SIMI is the official voice of the Motor Industry, we represent over 1200 member companies who come from a variety of sectors within the Industry. Over 40,000 people are employed around Ireland. Our Industry contributes over 6 Billion in motor related taxation to the Exchequer.
Budget 2024, announced (10.10.2023) by Minister for Finance Michael McGrath, contains some measures specific to motoring:
Commenting on Budget 2024, The Society of the Irish Motor Industry (SIMI) Director General Brian Cooke:
“SIMI welcomes the measures announced in today’s Budget, in particular the extension of the current VRT and Benefit-In-Kind (BIK) reliefs for Electric Vehicles. In addition, the retention of the current VRT regime allied with the EV reliefs provides stability and clarity to the Motor Industry and motorists at a time of great uncertainty. The EV supports underline the Government’s commitment towards the electrification of the national fleet, which is of critical important as we strive to meet our emissions’ reduction goals. We still await clarification of the ongoing investment in both the charging infrastructure and the SEAI purchase grants, which are also vital to the ongoing success of the EV project.”
Budget 2024 will play an important role in the step towards decarbonisation. Our Industry remains fully committed in helping to achieve the Governments ambitious climate targets. These goals can only be achieved using a joint, coherent approach, with the Government and the Motor Industry working closely together to ensure the right measures are implemented to encourage positive behavioural changes as quickly as possible.
We are still in the early stages of the electric vehicle project. This is at a time where EV subsidies are being phased out. The SEAI Grant was reduced by €1,500 in July 2023, the threshold for 0% Electric BIK has been reduced and the EV VRT relief is due to expire at the end of this year. It is important that additional funding is made available for Zero Emission Vehicles Ireland (ZEVI) to maintain the current levels of EV supports and to invest in the national charging infrastructure. NOW is the time to invest in the EV Project.
we have a long way to go to meet the challenging targets in the Government’s Climate Action Plan. In this context it is essential that Government supports both consumers and businesses by extending EV incentives at current levels in the forthcoming Budget. By doing this we can help secure a greater supply of Electric Vehicles for the Irish market, increase new EV sales in the short term and create an active used EV market, which will make an electric vehicle affordable to a wider constituency of motorists.
In addition, if we want to speed up the removal of the oldest highest emitting vehicles from the national fleet, Government should refrain from any further taxation increases. This would encourage activity in both the new and used car markets, allowing motorists to trade up to a cleaner new or newer more fuel-efficient car. While investment in the national charging infrastructure is essential, it must be reliable and remain ahead of demand, to provide consumers with confidence in the EV project.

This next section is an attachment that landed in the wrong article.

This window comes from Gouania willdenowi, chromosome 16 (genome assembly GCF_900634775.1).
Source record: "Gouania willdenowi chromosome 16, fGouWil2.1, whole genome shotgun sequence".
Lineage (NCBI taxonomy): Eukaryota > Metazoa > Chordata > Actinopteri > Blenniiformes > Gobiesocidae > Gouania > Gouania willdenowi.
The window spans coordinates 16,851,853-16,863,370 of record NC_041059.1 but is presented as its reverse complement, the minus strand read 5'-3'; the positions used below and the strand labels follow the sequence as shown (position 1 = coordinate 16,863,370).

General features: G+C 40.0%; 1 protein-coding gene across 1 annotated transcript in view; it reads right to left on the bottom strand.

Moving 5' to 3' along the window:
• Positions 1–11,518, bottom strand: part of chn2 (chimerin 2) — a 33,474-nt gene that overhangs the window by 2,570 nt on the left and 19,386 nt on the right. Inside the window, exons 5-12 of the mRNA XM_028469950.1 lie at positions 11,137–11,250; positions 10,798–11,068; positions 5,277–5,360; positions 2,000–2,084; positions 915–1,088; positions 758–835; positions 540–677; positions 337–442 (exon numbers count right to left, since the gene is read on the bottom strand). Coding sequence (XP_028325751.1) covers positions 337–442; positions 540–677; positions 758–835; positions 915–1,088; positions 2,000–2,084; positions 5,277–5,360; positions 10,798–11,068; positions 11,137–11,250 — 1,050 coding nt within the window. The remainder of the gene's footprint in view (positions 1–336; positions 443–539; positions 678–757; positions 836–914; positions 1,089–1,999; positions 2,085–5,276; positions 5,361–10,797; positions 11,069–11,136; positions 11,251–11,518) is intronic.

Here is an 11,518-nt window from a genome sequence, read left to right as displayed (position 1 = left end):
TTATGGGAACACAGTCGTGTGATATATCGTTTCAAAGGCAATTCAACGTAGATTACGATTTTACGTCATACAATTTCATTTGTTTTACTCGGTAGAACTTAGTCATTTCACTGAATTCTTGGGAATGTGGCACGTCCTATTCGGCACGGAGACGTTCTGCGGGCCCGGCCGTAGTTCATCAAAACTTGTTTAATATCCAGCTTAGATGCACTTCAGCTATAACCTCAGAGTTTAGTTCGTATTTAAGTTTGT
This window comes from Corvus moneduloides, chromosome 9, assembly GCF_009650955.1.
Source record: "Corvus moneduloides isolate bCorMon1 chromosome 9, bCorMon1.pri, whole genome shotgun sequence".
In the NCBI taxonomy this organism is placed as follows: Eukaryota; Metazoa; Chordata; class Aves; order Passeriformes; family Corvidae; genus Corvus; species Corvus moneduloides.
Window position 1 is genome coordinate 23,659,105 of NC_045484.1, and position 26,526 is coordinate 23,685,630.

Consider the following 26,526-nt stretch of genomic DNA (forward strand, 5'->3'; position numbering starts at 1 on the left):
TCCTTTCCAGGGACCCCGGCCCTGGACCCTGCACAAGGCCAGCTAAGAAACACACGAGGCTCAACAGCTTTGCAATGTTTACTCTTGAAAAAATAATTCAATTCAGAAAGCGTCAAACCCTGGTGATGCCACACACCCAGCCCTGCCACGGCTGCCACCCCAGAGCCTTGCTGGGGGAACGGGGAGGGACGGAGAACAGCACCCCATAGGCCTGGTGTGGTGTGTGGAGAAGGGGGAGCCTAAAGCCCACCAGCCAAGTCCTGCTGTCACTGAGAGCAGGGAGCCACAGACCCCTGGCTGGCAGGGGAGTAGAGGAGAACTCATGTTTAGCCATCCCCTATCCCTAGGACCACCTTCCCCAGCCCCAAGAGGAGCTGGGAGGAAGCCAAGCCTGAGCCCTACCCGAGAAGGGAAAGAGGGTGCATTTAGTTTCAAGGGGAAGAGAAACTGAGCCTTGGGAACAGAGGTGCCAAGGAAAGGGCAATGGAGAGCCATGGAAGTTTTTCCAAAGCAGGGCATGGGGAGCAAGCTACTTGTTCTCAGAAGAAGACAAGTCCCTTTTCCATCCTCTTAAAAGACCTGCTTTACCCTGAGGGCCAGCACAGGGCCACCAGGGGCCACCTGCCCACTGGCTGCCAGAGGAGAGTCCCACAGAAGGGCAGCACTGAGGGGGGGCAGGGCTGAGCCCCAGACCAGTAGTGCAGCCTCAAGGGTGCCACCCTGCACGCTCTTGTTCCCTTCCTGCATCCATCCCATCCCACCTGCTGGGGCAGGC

- Retain the current 0% Benefit-In-Kind €45,000 threshold for EVs.
- Extend the EV VRT Relief that is due to expire at the end of 2023.
- Retain the current level and thresholds for the SEAI purchase grant.
- No changes passenger car VRT or Road Tax.
- No changes to the basis of LCV VRT, which could prove destabilising and counterproductive.
- Introduce new business incentives to purchase Battery Electric Vehicles (BEVs).
- Examine new incentives to renew the fleet, scrappage/swappage, low cost loans.
- Increase the level of funding allocated to the EV transition project.
- Charging infrastructure stays ahead of demand.
- Consumer must have confidence in the EV project.
A reduction in VRT to stimulate growth in new car sales thus providing a cleaner, greener car fleet which will result in reduced emissions and cleaner air quality. This will protect jobs throughout the country and helps us all to achieve our climate change objectives.
Our national car fleet has gone from one the youngest in Europe to one of the oldest, in 2008 the average age of a car was 6 years old. The average overall age is 9.4 years. Average age of a diesel car is 9.3 years. Average age of a petrol car is 11 years
With over 2.7 million vehicles currently in the national fleet, there will continue to be a large number of Internal Combustion Engine (ICE) vehicles in the Irish Fleet, even beyond the next 10 years, all of which will require servicing for many years to come. For many motorists it will take time to transition from internal combustion engines as the cost to change even with incentives is not a viable proposition. The Motor Industry is committed to Zero emissions. it is important that we reach these goals in a measured and realistic way.
In order to make the transition to alternative vehicle technology consumers must have confidence in proposition. If we want to make progress then we must have certainty for consumers where incentives and supports are provided. Funding from Government needs to be provided to re-introduce the supports for company vehicles and infrastructural changes to support the move to low emission vehicles.
SIMI believes that car ownership remains a requirement for successful living for many people in Ireland, particularly outside of large metropolitan areas. While not directly involved, SIMI supports the Government to consider improved mobility management.
• Geo-political uncertainty
• Rising Inflation/Interest rates
• Cost of living crisis
• Consumer Confidence
• Outlook uncertain